In order to achieve the above objectives, there is provided an automatic lubricating oil feeding system provided, which includes a host controller having a central computer, and a plurality of terminals each of which has a mechanical unit for discharging lubricating oil and a control device for driving the mechanical unit. A radio communication network is provided between the host controller and the terminals as subscribers. The central computer is programmed to supervise, check, and display the operation state of the respective terminals, and to transmit control commands to the terminals. The host controller as well as each terminal is provided with a radio frequency (RF) driver which is an RF transmitting/receiving device for encoding and transmitting the data corresponding to the control commands and the results of control, and for receiving and decoding the data.
The host controller initializes the respective subscribed terminals, controls the operational modes of the terminals, and checks and displays the state information of the terminals.
Each terminal operates to discharge the lubricating oil to the corresponding machine element in accordance with a determined operation mode, detects the disabled state of its oil discharge such as an overload of an oil feeding motor, shortage of the lubricating oil contained, voltage drop of a power supply, etc., and transmits the detected disabled state information to the host controller.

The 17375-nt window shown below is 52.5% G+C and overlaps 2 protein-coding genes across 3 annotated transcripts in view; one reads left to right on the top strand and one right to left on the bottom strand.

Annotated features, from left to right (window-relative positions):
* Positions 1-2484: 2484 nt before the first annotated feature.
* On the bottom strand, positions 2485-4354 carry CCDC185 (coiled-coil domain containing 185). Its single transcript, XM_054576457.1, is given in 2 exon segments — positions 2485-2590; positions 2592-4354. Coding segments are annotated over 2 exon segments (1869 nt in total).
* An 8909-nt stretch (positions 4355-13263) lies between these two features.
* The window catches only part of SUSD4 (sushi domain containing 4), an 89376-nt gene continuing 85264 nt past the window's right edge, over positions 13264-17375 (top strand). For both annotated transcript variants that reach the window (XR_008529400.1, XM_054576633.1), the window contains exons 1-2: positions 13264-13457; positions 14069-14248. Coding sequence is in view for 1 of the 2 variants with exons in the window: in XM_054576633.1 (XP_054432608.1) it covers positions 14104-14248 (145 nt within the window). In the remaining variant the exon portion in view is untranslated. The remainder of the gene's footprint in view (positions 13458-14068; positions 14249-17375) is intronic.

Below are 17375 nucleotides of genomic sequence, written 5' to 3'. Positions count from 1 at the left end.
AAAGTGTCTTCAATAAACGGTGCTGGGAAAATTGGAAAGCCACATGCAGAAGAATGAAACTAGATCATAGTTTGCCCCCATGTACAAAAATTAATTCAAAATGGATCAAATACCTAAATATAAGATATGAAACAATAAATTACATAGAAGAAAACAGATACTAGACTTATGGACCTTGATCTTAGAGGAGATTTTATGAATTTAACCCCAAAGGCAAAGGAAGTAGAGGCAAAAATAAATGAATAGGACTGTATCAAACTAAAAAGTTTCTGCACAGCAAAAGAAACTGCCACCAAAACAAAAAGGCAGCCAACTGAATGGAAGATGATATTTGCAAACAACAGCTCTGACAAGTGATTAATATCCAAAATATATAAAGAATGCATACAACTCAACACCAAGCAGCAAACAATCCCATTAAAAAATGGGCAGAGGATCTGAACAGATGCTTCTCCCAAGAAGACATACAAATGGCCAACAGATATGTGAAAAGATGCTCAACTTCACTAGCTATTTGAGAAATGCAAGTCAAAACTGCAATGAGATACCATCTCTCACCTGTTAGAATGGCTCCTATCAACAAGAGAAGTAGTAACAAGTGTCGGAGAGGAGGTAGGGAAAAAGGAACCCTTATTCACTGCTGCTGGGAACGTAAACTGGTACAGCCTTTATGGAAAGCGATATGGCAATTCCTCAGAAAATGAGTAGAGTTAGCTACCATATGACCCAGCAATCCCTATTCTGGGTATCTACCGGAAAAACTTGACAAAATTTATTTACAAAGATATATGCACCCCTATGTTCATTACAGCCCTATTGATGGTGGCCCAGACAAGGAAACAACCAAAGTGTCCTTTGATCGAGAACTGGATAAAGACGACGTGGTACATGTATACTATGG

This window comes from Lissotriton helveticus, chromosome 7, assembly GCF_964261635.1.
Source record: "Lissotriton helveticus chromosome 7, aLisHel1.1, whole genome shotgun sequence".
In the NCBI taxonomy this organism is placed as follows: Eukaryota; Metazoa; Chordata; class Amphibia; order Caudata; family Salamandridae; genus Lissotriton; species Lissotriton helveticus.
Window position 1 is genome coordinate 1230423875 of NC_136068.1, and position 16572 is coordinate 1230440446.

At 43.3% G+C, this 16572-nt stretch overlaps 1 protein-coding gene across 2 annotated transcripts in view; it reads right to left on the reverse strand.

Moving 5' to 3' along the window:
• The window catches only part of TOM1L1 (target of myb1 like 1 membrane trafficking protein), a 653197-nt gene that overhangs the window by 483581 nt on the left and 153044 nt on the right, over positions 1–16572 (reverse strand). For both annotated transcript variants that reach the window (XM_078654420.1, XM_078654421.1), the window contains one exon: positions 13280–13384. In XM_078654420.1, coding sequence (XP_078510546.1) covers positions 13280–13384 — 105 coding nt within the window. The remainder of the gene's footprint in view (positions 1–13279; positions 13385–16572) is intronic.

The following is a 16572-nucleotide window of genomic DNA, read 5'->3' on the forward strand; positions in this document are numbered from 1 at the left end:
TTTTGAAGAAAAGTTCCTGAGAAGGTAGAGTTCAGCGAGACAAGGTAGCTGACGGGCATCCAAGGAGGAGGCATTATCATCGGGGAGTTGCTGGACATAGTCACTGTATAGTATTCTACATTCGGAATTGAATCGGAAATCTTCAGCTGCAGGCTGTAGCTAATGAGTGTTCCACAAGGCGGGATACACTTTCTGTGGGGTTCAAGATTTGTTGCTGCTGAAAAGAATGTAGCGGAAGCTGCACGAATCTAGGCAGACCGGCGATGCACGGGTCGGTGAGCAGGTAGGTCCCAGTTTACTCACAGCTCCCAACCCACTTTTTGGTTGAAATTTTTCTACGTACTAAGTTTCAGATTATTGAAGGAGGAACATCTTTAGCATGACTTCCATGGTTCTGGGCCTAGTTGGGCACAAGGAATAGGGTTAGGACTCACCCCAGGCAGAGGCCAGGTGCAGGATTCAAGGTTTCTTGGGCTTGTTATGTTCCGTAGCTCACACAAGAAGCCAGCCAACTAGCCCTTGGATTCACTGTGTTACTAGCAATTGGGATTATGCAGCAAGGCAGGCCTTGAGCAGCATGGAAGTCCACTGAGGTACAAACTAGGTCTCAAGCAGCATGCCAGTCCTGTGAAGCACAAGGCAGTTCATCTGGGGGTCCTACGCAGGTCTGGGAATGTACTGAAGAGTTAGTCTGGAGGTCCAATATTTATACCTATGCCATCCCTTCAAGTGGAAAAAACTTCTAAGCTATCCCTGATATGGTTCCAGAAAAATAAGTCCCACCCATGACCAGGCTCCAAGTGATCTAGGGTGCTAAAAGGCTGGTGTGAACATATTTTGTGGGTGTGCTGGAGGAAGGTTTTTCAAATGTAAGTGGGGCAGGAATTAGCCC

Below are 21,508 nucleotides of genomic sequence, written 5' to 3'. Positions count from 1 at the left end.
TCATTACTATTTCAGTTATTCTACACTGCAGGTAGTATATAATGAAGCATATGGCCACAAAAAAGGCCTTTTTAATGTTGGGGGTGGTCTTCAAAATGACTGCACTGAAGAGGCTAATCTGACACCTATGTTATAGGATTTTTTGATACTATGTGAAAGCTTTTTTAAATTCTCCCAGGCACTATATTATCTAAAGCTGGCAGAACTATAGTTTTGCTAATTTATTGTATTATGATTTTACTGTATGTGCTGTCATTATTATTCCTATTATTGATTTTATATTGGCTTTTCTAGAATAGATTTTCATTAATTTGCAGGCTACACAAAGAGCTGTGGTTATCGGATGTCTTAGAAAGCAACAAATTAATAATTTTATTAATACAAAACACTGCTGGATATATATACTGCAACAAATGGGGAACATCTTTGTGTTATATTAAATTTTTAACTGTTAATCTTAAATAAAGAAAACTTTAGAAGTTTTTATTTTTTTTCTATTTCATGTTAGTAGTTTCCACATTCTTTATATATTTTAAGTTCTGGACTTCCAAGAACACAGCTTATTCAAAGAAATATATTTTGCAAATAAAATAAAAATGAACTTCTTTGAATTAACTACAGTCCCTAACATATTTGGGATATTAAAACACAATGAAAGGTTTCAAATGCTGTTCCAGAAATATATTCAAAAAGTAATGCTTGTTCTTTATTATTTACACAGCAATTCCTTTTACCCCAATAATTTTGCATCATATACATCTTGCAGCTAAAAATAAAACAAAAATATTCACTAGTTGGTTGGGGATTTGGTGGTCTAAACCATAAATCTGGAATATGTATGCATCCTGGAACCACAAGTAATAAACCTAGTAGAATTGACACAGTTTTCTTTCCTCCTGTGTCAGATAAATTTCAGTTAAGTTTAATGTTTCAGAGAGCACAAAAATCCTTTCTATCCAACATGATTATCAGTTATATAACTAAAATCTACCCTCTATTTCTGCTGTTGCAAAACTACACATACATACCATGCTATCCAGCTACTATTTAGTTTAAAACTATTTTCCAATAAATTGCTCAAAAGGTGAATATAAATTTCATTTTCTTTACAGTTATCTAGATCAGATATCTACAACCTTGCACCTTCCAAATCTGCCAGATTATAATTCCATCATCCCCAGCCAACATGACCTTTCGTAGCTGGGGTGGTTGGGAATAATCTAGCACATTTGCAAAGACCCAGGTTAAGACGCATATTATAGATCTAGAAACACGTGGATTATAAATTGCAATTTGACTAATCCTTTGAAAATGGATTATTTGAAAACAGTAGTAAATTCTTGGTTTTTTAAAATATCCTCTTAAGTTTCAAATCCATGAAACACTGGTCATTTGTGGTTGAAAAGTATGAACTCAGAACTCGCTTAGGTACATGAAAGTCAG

The above objects, other features and advantages of the present invention will become more apparent by describing the preferred embodiment thereof with reference to the accompanying drawings, in which:
FIG. 1 is a block diagram conceptionally illustrating the automatic lubricating oil feeding system according to the present invention.
FIG. 2 is a block diagram illustrating the construction of the RF transmitting/receiving section in the host controller according to the preferred embodiment of the present invention.
FIG. 3 is a block diagram illustrating the construction of the RF transmitting/receiving section in the terminal according to the present invention.
FIG. 4 is a block diagram of the control device for processing data from the RF transmitting/receiving section in the terminal and controlling the discharge of the lubricating oil according to the present invention.
FIGS. 5A to 5C are flowcharts explaining the data processing procedure performed by the device of FIG. 4.